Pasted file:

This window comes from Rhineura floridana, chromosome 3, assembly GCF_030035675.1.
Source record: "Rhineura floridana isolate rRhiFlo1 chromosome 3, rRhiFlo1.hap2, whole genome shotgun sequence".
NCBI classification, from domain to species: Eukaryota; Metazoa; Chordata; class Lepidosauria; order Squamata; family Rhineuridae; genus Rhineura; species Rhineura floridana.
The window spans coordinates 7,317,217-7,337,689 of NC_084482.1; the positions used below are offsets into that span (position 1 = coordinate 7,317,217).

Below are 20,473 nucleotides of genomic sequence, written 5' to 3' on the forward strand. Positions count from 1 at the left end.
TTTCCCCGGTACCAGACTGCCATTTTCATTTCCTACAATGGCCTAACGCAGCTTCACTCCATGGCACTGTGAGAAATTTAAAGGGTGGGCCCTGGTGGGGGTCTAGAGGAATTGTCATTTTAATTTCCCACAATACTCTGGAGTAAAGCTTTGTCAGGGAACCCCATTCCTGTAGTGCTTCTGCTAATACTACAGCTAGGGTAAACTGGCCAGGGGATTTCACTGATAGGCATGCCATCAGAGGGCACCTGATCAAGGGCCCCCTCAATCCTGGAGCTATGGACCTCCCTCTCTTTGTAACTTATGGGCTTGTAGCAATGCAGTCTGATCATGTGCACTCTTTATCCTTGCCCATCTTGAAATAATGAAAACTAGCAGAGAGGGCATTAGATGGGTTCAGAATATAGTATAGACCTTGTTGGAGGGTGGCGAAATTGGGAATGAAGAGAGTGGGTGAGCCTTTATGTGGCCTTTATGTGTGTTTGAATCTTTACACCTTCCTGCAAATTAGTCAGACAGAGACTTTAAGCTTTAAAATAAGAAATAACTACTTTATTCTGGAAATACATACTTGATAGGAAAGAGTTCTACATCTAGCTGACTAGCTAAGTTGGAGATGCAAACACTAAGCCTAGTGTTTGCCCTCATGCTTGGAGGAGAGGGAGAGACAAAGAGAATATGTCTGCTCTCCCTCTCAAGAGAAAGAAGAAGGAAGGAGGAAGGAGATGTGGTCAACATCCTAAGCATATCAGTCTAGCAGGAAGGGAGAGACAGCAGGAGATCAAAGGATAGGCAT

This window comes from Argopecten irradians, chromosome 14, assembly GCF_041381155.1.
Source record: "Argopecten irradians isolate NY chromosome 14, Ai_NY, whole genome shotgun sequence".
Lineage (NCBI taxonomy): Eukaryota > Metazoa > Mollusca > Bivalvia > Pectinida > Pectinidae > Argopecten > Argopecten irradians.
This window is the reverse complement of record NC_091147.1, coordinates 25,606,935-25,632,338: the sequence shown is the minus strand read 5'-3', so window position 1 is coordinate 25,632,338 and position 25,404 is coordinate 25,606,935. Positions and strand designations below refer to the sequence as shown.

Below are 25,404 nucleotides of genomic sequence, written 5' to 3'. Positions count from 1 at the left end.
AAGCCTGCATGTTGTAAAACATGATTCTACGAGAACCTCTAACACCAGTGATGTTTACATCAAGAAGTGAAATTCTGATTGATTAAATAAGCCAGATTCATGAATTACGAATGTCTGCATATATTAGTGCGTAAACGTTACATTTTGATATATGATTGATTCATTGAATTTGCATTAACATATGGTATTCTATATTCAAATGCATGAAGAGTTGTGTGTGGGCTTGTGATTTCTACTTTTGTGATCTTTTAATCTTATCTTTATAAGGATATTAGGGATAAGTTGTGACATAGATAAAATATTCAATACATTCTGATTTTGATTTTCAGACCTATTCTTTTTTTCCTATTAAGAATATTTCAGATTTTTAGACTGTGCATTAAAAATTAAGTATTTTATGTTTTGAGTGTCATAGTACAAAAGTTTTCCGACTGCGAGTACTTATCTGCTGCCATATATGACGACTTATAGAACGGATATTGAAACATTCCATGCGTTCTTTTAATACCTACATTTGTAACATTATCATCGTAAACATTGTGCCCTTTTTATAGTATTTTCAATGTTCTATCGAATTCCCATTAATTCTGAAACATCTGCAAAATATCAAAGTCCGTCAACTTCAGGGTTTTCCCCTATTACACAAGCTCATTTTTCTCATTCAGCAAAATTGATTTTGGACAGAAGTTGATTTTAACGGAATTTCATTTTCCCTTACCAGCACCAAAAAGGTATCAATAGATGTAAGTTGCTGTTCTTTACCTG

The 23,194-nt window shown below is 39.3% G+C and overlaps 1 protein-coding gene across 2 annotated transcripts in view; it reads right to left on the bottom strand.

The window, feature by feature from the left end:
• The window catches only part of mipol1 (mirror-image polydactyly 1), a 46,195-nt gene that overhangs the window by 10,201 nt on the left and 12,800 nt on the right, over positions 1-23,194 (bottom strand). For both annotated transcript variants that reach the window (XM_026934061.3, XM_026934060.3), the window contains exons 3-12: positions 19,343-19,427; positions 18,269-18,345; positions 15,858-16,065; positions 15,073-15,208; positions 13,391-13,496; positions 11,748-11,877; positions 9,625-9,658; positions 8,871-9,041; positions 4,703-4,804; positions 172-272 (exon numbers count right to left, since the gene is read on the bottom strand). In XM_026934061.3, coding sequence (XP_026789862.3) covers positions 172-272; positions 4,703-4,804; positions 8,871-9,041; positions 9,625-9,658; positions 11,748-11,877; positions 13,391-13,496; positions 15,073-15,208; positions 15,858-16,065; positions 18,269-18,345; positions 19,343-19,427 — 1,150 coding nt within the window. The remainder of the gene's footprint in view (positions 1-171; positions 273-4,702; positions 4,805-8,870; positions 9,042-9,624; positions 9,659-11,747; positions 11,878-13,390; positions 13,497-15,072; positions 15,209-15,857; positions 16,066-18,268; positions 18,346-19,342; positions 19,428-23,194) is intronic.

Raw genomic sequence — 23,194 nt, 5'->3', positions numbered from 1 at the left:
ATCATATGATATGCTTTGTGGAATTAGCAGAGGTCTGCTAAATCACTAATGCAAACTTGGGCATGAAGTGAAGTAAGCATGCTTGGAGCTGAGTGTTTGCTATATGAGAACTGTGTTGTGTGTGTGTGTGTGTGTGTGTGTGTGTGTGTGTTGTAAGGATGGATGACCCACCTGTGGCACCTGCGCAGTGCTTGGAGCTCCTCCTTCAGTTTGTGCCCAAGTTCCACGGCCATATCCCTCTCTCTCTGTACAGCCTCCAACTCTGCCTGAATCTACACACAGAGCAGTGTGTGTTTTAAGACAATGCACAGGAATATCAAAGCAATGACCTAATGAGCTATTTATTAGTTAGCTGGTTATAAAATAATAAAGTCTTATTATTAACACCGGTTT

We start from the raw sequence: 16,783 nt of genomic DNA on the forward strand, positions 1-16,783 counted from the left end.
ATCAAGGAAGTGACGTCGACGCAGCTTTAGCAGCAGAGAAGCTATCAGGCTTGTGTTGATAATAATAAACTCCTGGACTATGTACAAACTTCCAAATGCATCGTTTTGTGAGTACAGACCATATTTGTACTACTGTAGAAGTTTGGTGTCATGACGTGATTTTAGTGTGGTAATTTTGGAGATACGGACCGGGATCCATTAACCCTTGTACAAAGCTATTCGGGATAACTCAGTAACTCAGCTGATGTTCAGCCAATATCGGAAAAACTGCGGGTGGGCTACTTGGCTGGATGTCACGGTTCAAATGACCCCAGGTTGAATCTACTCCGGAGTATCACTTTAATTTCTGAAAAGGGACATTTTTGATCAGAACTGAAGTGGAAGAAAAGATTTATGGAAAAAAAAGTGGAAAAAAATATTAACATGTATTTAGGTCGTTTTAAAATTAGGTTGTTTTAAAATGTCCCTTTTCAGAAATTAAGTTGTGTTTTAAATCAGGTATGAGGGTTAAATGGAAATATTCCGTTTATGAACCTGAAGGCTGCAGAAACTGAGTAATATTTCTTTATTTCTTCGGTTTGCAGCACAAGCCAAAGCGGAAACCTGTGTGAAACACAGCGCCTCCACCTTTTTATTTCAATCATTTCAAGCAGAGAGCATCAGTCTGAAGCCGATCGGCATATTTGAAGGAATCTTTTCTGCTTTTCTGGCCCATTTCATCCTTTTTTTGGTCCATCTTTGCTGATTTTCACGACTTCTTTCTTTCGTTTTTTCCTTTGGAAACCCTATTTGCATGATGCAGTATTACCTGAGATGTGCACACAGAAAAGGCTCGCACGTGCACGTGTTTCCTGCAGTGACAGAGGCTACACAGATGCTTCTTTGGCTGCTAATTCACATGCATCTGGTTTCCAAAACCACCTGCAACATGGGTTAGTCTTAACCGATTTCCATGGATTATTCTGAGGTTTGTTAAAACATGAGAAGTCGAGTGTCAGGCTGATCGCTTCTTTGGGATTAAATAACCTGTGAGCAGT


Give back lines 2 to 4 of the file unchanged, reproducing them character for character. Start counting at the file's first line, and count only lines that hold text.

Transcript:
Source record: "Rhineura floridana isolate rRhiFlo1 chromosome 3, rRhiFlo1.hap2, whole genome shotgun sequence".
NCBI classification, from domain to species: Eukaryota; Metazoa; Chordata; class Lepidosauria; order Squamata; family Rhineuridae; genus Rhineura; species Rhineura floridana.
The window spans coordinates 7,317,217-7,337,689 of NC_084482.1; the positions used below are offsets into that span (position 1 = coordinate 7,317,217).